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Actual dinosaurs were discovered at Dinosaur National Monument a century ago. Starting in 1909, fossil hound Earl Douglass found fantastic remains of gigantic dinosaurs. (Tim Fitzharris / Minden Pictures / Corbis)

America's Monumental Dinosaur Site

For the first time in years, visitors can once again see the nation's most productive Jurassic park

I saw the bones laid out on the dusty laboratory tables of BYU’s Museum of Paleontology. The whine of air-powered tools and the sound of rock being scraped from bone filled dusty workspace. The startlingly white bones looked as if they had come from a recently deceased animal, but a closer look guided by Chure and Engelmann left no doubt that these were the petrified remains of juvenile dinosaurs. Bits of skull set with recurved teeth, hollow bones, and even a prehistoric wishbone or two were clues that a group of slender predatory dinosaurs had died and gone to pieces in the same place. “You can count the number of fossil vertebrates from [early Jurassic] deposits on one hand, and not all of that hand,” Chure said. “This is the biggest Early Jurassic theropod collection in the Western Hemisphere, possibly the world.” Britt chimed in: “It’s a gold mine!”

This dinosaur species still lacks a name, though Britt, Chure and Engelmann believe it is closely related to a more recent theropod called Coelophysis. These gracile dinosaurs had narrow, triangular heads, long necks and lightly built bodies that stretched about 10 feet long. Based on how often they are found together, Coelophysis likely traveled in groups. No complete, articulated skeletons of the new species have been found, but the state of their bones suggests how they died. Given the arid habitat and the fact the juvenile animals often die in droughts today, the working hypothesis is that the dinosaurs died of thirst and their bodies were preserved when water covered their bones. Their bodies sat in a temporary pool for long enough that the skeletons fell apart. The bones are well preserved, hinting that the dinosaurs died shortly before the return of the rains they so desperately needed.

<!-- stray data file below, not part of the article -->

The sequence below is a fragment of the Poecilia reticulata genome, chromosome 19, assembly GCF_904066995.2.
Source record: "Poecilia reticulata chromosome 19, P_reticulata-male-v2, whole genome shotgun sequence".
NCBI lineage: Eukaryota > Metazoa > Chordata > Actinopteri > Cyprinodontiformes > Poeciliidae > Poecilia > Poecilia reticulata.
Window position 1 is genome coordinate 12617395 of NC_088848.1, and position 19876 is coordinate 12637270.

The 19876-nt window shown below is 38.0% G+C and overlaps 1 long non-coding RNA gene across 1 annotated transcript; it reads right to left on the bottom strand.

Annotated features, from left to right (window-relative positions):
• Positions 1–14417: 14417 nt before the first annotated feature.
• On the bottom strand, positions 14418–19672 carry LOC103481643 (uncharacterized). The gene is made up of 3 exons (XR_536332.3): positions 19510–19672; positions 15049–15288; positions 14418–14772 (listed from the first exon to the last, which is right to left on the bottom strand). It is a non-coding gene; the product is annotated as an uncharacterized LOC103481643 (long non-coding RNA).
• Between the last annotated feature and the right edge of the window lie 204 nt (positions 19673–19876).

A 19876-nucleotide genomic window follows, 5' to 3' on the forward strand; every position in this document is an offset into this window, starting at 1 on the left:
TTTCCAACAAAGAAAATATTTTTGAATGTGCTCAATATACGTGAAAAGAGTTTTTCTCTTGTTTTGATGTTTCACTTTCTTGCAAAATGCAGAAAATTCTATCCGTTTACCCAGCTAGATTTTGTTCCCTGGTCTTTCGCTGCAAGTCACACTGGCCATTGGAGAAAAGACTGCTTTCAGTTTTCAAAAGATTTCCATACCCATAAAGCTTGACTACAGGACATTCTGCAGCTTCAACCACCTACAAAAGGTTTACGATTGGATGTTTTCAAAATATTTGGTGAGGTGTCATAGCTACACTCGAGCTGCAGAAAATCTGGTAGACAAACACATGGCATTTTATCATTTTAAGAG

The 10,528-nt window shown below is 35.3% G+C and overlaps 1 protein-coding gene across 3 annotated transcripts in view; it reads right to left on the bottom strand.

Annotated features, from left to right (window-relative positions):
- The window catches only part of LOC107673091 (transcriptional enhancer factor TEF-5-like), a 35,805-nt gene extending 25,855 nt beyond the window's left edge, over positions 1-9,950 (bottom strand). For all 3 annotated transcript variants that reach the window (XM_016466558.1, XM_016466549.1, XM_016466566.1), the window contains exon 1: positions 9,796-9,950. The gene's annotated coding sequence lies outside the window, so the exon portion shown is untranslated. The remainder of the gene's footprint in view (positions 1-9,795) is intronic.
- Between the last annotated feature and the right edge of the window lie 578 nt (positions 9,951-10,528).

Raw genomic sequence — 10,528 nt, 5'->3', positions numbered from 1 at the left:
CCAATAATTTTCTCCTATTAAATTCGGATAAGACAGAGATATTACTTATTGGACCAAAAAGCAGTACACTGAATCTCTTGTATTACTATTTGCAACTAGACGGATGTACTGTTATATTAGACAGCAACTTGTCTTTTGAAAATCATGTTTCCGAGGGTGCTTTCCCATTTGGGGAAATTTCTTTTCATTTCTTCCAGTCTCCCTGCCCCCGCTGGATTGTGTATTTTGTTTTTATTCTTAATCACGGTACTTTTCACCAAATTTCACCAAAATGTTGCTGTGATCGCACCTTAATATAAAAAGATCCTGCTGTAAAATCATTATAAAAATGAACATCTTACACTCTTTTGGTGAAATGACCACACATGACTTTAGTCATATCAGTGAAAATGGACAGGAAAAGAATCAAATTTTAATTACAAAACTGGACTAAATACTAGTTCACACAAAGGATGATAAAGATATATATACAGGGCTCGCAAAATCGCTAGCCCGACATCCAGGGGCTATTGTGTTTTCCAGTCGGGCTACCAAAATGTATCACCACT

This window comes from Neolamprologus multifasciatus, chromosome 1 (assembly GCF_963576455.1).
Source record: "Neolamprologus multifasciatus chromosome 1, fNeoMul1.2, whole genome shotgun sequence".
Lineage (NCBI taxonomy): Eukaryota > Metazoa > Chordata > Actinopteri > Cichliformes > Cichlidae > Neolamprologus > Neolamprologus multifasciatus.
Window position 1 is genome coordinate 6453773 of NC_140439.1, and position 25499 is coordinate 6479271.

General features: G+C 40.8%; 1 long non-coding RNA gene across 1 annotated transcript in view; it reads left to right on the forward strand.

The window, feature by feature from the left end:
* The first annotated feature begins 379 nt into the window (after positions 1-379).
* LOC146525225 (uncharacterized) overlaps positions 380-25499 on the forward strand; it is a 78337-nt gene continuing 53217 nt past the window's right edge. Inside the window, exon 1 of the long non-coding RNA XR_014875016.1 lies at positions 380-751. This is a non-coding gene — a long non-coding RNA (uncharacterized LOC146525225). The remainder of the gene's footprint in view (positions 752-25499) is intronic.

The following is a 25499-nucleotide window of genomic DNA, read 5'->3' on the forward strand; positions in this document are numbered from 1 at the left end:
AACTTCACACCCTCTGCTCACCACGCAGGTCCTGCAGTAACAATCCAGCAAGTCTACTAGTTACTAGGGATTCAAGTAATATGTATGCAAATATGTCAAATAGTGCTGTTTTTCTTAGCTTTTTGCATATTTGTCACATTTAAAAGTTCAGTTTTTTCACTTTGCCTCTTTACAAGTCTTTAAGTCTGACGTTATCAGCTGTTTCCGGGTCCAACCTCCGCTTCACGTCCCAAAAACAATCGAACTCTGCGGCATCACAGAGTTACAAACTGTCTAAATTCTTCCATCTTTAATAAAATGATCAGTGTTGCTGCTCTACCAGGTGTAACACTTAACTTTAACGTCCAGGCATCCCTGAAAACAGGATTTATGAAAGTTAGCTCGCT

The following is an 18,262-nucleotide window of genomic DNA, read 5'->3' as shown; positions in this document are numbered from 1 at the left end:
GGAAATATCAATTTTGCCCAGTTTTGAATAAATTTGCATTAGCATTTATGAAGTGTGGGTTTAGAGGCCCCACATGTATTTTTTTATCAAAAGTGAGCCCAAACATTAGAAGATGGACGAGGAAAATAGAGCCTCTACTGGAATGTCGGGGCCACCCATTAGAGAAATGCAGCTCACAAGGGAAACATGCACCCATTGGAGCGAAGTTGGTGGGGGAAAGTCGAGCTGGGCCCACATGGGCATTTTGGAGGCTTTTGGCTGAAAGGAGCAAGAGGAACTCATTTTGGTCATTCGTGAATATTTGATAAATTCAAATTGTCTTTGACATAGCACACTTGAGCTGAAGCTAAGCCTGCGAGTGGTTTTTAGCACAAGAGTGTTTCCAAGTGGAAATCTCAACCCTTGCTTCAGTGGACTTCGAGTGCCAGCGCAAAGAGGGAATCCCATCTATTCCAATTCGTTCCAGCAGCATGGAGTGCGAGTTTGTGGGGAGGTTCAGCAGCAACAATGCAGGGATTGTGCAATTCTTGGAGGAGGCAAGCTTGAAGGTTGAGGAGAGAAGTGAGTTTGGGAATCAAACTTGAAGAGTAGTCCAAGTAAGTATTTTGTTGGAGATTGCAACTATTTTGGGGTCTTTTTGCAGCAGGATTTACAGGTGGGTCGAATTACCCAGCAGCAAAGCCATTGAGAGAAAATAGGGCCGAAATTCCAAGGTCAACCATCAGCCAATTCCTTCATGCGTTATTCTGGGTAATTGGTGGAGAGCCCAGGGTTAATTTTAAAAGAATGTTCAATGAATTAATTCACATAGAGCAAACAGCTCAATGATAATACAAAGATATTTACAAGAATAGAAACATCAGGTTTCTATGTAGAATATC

Tucked away in other drawers at the BYU lab are four skulls, ranging from nearly complete to little more than a set of dinosaur “dentures,” or snout and teeth, from a 104-million-year-old sauropod dinosaur recently discovered at the monument. Named Abydosaurus mcintoshi, this dinosaur is helping fill in a gap in dinosaur history that has long frustrated paleontologists. For many years it seemed that the great long-necked sauropods went into a decline in North America about 145 million years ago, but Abydosaurus shows that these dinosaurs were still thriving in North America for much longer. And there is more left in the rock. With some carefully placed explosives, Chure and Britt hope to clear off an even larger exposure of the bonebed where Abydosaurus rests.

I'm glad the outdated, crumbling dinosaurs still stand along the road outside the park. The poor creatures are a baseline for dinosaurs as we used to know them—a historical remnant that shows us just how dramatically our understanding of these magnificent creatures has changed. Dinosaurs were not stupid, drab creatures destined for extinction (or to advertise hotel swimming pools). They were fantastic, vibrant animals whose avian descendants remain among us today. Through the beautiful swaths of geologic time exposed at Dinosaur National Monument, preserved thanks to Douglass' dream, we can gain a few glimpses into just how magnificent the Age of Dinosaurs truly was.

About Brian Switek
Brian Switek

Brian Switek is a freelance science writer specializing in evolution, paleontology, and natural history. He writes regularly for National Geographic's Phenomena blog as Laelaps.

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